Frustration...

The Junk Drawer is for those Off Topical discussions where we can ask questions of the community that we feel might have the ability to help out.

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spro
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Re: Frustration...

Post by spro » Thu Feb 20, 2020 1:04 am

lol. I think the branches need a good shaking at times. All kinds of ding a lots, bad things come off them.

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liveaboard
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Re: Frustration...

Post by liveaboard » Thu Feb 20, 2020 5:04 pm

NP317 wrote:
Wed Feb 19, 2020 9:07 pm
You really should consider a more robust design...
RussN
Change the 1" square tube for solid maybe?
The glass is 5mm and backed with a 5mm steel plate.
glass foam steel.jpg
spro wrote:
Thu Feb 20, 2020 1:04 am
lol. I think the branches need a good shaking at times. All kinds of ding a lots, bad things come off them.
In my case, mostly oranges.
Some other fruit; but mostly just oranges.

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NP317
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Re: Frustration...

Post by NP317 » Thu Feb 20, 2020 10:21 pm

Just in case my comments were too dry, I was joking!
((-;
RussN

Harold_V
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Re: Frustration...

Post by Harold_V » Fri Feb 21, 2020 2:33 am

Figured you were. Those mirrors are quite robust. Nice job!

H
Wise people talk because they have something to say. Fools talk because they have to say something.

spro
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Re: Frustration...

Post by spro » Fri Feb 21, 2020 2:51 pm

Yes and I love oranges. They are true gifts to mankind.

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liveaboard
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Re: Frustration...

Post by liveaboard » Fri Feb 21, 2020 6:41 pm

Thanks guys.
The tractor is sort of a hobby on rather large wheels.

spro
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Re: Frustration...

Post by spro » Sat Feb 22, 2020 12:10 am

The smaller oranges are called "Halos" over here. They are delightful gems grown in California. During off season, they were from Ecuador or South America. Sad because they were bitter and hard. They traveled a long way to get here, so it is understandable.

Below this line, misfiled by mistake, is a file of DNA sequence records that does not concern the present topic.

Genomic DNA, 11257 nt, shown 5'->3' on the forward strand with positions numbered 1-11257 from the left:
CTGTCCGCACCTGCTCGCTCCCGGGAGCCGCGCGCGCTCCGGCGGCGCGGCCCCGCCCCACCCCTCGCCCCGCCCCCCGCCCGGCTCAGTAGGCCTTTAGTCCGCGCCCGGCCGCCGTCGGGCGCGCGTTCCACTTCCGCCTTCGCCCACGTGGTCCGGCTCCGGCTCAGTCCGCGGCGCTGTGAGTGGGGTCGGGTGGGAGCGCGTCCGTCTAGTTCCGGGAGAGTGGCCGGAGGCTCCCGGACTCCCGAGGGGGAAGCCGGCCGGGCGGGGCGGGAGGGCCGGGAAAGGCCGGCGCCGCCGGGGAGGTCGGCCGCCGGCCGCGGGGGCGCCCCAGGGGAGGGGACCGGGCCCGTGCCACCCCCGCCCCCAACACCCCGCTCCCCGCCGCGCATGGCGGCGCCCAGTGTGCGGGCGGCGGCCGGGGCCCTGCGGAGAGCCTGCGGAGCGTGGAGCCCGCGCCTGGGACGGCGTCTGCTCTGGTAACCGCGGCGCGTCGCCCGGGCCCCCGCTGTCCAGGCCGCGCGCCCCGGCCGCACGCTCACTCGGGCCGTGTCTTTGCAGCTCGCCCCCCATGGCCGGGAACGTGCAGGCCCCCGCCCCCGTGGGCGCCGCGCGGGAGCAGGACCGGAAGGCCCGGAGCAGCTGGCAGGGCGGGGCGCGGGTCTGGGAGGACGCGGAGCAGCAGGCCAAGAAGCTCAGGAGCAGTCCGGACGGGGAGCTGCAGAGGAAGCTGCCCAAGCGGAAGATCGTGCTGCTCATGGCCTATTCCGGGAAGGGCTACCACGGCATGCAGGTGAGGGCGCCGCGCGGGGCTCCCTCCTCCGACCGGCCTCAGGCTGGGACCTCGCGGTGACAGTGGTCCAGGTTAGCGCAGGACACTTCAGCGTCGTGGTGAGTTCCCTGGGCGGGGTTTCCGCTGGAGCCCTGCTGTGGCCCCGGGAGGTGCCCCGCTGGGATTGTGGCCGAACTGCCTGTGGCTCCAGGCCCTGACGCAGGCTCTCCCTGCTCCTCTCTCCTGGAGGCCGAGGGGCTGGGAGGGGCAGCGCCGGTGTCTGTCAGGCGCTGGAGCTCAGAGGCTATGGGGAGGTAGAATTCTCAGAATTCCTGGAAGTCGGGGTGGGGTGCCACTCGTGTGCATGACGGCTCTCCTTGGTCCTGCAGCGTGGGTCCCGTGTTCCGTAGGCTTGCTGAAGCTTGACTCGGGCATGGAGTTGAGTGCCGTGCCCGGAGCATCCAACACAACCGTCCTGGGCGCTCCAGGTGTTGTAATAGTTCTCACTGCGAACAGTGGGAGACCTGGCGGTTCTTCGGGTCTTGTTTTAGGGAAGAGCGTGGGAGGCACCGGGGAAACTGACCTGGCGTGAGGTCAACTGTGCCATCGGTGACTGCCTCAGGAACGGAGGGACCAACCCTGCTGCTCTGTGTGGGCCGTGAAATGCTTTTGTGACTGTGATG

spro
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Re: Frustration...

Post by spro » Fri Feb 28, 2020 3:40 am

The topic came from spray nozzles thru tractors to bitter oranges. I enjoyed every bit of it. Didn't mention " bag worms" . There is always something to kill the "evergreens" too. Really tall ones with choking vines sucking the life out of them, mixed with poison ivy . Grand trees go down and cause damage to structures, houses. Were it to be they became so tall and did, more serious destruction when they fall. Property requires a good look at the heath of trees surrounding. Envision the reach and the branches of what that weight can lay upon. Branches are good to spread the load but forest doesn't care about that. It is a cycle and going to happen among some trees. Huge Maple trees been there for near forever ( in the childs' memory) yet maybe only 60 years. Stuff loves the maple and cores out the trunk. It continues to grow and throw out the whirlibirds seeds everywhere. it knows it is dieing .
Last edited by Harold_V on Fri Feb 28, 2020 5:01 am, edited 1 time in total.
Reason: to remove unacceptable comment

spro
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Re: Frustration...

Post by spro » Fri Feb 28, 2020 4:07 am

The immense roots' under structure of trees change the lay of the land or roads. There are reasons roads are washed out or collapse. That one grand dame which hovered above, we drive past...(many many more) they finally had it by windstorm or neglect. It was going to happen.

Jorg50
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Re: Frustration...